Even a modest undercounting would seriously warp census data for the next decade, depriving states and cities across the country of federal funds and political power. Relying on expert testimony, Furman found that California would almost certainly lose seats in Congress, and that Arizona, Florida, Illinois, New York, and Texas would risk losses as well if a citizenship question was added to the census. Since many states use federal data to reapportion their own legislatures every ten years, the impact would also be felt in state and local politics. “The addition of a citizenship question on the census will cause some jurisdictions and their residents to lose political power in that process as well,” he wrote.

If the Supreme Court sides with Ross and the administration, its rulings in two other cases could compound that effect. Lamone v. Benisek and Rucho v. Common Cause both revolve around partisan gerrymandering. Multiple federal courts have ruled over the last decade that the practice can be unconstitutional in extreme circumstances. At the same time, the Supreme Court has declined to say whether partisan gerrymandering is unconstitutional or establish a test to determine when it goes too far. When the subject came before the justices last spring, they ultimately punted both cases in question back to the lower courts for further hearings.

Lamone was one of those cases. It centered on Maryland’s 6th congressional district, which spans the western half of the state. The district had been a reliable GOP stronghold before Democratic state lawmakers redrew Maryland’s legislative maps after the 2010 census. The new map shuffled tens of thousands of Republican voters into a neighboring district, a sum greater than what was needed to account for population changes. In the 2012 election, Democratic challenger John Delaney ousted GOP incumbent Roscoe Bartlett, who had won the previous ten races in the district, by a 20-point margin.

Rucho, the other case set to be argued this term, sprang from North Carolina’s gerrymandering wars. North Carolina Republicans aggressively wield redistricting powers to benefit themselves, securing at least nine of the state’s 13 House seats—one seat remains in dispute after last year’s midterms—even though the state is more evenly divided in its partisan affiliations. They are hardly subtle about it, either. “I think electing Republicans is better than electing Democrats,” one Republican state lawmaker told his colleagues when they redrew districts in 2016. “So I drew this map to help foster what I think is better for the country.” The state legislature already had redrawn its post-2010 congressional districts after a federal court tossed out their first map in a racial-gerrymandering lawsuit. Now the Supreme Court will consider whether the voting-rights groups that brought the lawsuit have the standing to bring the case—and whether the courts can remedy the problem at all.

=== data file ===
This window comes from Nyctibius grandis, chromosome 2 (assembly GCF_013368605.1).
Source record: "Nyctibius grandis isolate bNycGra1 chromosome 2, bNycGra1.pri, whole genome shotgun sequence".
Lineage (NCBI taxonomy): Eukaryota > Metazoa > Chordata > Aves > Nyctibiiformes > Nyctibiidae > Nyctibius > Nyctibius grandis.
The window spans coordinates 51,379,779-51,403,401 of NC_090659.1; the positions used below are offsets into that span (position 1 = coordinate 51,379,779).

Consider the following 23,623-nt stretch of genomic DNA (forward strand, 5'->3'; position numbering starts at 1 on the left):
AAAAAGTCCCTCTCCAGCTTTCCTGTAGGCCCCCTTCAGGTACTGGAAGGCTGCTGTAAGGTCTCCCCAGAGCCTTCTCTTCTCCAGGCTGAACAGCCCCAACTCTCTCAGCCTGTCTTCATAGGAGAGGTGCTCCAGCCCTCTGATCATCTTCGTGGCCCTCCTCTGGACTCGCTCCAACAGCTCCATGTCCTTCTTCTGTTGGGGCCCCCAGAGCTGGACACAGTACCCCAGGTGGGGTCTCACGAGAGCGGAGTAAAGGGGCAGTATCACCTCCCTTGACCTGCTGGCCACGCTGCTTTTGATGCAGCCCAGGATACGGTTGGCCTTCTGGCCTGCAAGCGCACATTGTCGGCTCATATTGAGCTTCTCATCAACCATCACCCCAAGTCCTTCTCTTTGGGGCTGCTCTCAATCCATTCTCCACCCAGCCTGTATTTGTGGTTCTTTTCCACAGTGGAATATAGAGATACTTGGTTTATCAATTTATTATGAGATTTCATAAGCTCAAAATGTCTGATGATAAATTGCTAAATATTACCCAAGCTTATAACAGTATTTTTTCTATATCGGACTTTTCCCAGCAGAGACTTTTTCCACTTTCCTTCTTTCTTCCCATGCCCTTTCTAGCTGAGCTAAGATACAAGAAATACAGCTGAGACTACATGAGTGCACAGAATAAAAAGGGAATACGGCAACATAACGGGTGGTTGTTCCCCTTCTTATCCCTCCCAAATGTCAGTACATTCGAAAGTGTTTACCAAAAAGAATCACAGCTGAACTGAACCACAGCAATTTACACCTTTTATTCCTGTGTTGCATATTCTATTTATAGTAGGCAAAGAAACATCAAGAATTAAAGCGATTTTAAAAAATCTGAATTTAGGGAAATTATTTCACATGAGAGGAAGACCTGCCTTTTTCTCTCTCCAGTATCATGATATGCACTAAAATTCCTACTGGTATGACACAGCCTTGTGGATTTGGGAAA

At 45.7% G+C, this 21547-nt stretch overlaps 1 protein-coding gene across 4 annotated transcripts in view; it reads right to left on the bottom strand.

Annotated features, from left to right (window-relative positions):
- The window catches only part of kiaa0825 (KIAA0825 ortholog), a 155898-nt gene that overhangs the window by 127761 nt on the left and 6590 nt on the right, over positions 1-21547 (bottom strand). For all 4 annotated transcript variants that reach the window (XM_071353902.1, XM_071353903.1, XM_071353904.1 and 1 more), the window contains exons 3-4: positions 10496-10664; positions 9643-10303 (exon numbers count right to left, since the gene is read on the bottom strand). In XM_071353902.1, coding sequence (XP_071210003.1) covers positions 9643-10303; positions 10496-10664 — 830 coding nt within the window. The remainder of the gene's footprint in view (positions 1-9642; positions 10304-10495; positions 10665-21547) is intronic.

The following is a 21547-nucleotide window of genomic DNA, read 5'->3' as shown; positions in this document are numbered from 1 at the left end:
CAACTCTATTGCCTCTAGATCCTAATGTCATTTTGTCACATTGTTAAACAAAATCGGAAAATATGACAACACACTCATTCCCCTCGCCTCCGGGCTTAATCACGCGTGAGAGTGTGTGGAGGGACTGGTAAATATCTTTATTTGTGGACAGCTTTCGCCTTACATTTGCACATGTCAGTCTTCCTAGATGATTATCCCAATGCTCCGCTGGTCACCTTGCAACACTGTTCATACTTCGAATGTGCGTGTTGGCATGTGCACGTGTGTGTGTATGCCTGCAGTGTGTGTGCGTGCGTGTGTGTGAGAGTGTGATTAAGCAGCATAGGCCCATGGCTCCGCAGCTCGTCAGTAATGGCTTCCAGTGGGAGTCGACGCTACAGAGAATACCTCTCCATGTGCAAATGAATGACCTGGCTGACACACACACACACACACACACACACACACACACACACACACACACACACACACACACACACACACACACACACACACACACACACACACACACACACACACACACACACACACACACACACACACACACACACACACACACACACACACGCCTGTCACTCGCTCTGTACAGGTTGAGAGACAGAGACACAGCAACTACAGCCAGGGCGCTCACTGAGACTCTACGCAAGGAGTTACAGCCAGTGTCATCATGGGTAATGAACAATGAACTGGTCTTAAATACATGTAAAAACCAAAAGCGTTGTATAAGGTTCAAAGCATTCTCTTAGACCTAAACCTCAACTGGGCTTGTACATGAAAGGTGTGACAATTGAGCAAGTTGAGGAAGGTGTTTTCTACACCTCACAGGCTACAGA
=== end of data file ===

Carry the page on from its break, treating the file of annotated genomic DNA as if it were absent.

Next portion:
Litigants in both cases argue that partisan gerrymandering violates the First Amendment, either by retaliating against voters for their political preferences or by diluting their ability to influence the electoral process. Most of the justices have acknowledged in past cases that partisan gerrymandering is a problem, but they have yet to rally around a legal standard to determine when a map crosses the line. In Gill v. Whitford, a case heard last term, the plaintiffs proposed using a mathematical formula known as the “efficiency gap” to quantify the problem. Chief Justice John Roberts described those efforts as “sociological gobbledygook” during oral arguments last term.

His skepticism isn’t surprising. A major theme of Roberts’s tenure is redistributing the balance of American political power in a less democratic direction. The court’s decision in Citizens United, for example, gave wealthier Americans even greater influence over political candidates and policy decisions by loosening campaign finance restrictions. In Shelby County v. Holder, Roberts and the other conservative justices gutted one of the core provisions of the Voting Rights Act of 1965, ushering in a new dark age of voter suppression. With Anthony Kennedy’s retirement and Brett Kavanaugh’s confirmation, the court has moved further to the right than at any other time in recent history. This term’s slate of cases could give Roberts and his allies a chance to set American democracy even further back.